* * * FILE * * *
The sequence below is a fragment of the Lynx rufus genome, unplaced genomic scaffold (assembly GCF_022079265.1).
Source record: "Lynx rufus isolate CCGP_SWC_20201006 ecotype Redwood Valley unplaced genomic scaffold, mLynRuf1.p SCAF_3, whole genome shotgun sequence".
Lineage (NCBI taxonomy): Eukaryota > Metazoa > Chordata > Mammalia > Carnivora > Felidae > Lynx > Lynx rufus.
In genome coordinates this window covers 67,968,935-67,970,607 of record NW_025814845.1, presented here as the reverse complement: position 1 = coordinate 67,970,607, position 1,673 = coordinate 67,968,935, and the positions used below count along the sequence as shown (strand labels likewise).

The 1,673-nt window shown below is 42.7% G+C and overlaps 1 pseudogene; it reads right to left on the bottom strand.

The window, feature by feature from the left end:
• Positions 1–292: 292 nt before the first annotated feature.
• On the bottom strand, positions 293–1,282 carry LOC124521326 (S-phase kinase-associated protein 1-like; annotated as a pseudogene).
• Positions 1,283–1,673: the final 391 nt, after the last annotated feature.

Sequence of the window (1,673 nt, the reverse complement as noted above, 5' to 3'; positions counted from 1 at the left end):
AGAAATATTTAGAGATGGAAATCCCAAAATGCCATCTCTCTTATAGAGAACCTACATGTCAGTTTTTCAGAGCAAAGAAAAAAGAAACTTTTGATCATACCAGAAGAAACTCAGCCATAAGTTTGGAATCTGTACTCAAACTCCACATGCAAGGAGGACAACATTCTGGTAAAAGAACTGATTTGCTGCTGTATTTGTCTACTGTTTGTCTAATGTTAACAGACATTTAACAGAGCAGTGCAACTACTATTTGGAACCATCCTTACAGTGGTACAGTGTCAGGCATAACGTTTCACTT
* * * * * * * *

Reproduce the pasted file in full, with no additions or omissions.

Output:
The sequence below is a fragment of the Lynx rufus genome, unplaced genomic scaffold (assembly GCF_022079265.1).
Source record: "Lynx rufus isolate CCGP_SWC_20201006 ecotype Redwood Valley unplaced genomic scaffold, mLynRuf1.p SCAF_3, whole genome shotgun sequence".
Lineage (NCBI taxonomy): Eukaryota > Metazoa > Chordata > Mammalia > Carnivora > Felidae > Lynx > Lynx rufus.
In genome coordinates this window covers 67,968,935-67,970,607 of record NW_025814845.1, presented here as the reverse complement: position 1 = coordinate 67,970,607, position 1,673 = coordinate 67,968,935, and the positions used below count along the sequence as shown (strand labels likewise).

The 1,673-nt window shown below is 42.7% G+C and overlaps 1 pseudogene; it reads right to left on the bottom strand.

The window, feature by feature from the left end:
• Positions 1–292: 292 nt before the first annotated feature.
• On the bottom strand, positions 293–1,282 carry LOC124521326 (S-phase kinase-associated protein 1-like; annotated as a pseudogene).
• Positions 1,283–1,673: the final 391 nt, after the last annotated feature.

Sequence of the window (1,673 nt, the reverse complement as noted above, 5' to 3'; positions counted from 1 at the left end):
AGAAATATTTAGAGATGGAAATCCCAAAATGCCATCTCTCTTATAGAGAACCTACATGTCAGTTTTTCAGAGCAAAGAAAAAAGAAACTTTTGATCATACCAGAAGAAACTCAGCCATAAGTTTGGAATCTGTACTCAAACTCCACATGCAAGGAGGACAACATTCTGGTAAAAGAACTGATTTGCTGCTGTATTTGTCTACTGTTTGTCTAATGTTAACAGACATTTAACAGAGCAGTGCAACTACTATTTGGAACCATCCTTACAGTGGTACAGTGTCAGGCATAACGTTTCACTT